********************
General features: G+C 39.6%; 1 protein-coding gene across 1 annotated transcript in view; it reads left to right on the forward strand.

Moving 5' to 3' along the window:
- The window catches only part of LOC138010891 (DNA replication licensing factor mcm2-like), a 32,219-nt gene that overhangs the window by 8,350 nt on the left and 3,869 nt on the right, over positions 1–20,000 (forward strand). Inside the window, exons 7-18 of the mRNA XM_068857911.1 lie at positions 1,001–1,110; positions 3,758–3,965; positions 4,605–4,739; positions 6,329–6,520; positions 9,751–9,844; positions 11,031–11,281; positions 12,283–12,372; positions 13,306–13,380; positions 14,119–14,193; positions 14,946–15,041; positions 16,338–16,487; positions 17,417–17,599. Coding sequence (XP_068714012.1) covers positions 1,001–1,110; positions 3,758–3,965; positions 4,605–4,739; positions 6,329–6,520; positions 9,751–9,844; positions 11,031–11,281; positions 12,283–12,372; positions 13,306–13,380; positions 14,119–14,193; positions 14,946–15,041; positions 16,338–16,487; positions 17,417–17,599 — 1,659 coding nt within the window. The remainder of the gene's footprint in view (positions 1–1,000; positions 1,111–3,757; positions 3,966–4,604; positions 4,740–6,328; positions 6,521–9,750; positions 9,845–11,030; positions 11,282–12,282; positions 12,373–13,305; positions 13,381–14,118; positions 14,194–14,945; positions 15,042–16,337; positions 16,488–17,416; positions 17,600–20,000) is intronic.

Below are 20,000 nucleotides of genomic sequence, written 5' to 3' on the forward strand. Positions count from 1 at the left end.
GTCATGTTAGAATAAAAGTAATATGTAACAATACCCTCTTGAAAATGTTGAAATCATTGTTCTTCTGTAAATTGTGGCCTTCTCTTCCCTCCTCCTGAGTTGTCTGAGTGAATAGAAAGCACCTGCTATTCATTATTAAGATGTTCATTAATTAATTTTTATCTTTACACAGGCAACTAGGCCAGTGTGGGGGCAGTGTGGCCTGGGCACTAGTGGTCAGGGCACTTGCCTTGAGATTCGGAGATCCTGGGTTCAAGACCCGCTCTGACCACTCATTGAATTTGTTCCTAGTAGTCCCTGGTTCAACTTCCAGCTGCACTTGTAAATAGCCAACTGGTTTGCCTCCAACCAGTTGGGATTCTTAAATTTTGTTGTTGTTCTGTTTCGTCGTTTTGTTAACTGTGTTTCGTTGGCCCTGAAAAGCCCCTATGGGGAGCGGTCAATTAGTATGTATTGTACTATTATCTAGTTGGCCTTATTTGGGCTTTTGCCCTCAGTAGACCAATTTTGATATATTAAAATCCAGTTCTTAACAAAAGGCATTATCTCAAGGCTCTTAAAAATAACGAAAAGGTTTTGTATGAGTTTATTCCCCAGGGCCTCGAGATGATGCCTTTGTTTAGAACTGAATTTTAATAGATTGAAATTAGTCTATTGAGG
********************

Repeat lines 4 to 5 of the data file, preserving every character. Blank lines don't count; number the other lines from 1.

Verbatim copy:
Below are 20,000 nucleotides of genomic sequence, written 5' to 3' on the forward strand. Positions count from 1 at the left end.
GTCATGTTAGAATAAAAGTAATATGTAACAATACCCTCTTGAAAATGTTGAAATCATTGTTCTTCTGTAAATTGTGGCCTTCTCTTCCCTCCTCCTGAGTTGTCTGAGTGAATAGAAAGCACCTGCTATTCATTATTAAGATGTTCATTAATTAATTTTTATCTTTACACAGGCAACTAGGCCAGTGTGGGGGCAGTGTGGCCTGGGCACTAGTGGTCAGGGCACTTGCCTTGAGATTCGGAGATCCTGGGTTCAAGACCCGCTCTGACCACTCATTGAATTTGTTCCTAGTAGTCCCTGGTTCAACTTCCAGCTGCACTTGTAAATAGCCAACTGGTTTGCCTCCAACCAGTTGGGATTCTTAAATTTTGTTGTTGTTCTGTTTCGTCGTTTTGTTAACTGTGTTTCGTTGGCCCTGAAAAGCCCCTATGGGGAGCGGTCAATTAGTATGTATTGTACTATTATCTAGTTGGCCTTATTTGGGCTTTTGCCCTCAGTAGACCAATTTTGATATATTAAAATCCAGTTCTTAACAAAAGGCATTATCTCAAGGCTCTTAAAAATAACGAAAAGGTTTTGTATGAGTTTATTCCCCAGGGCCTCGAGATGATGCCTTTGTTTAGAACTGAATTTTAATAGATTGAAATTAGTCTATTGAGG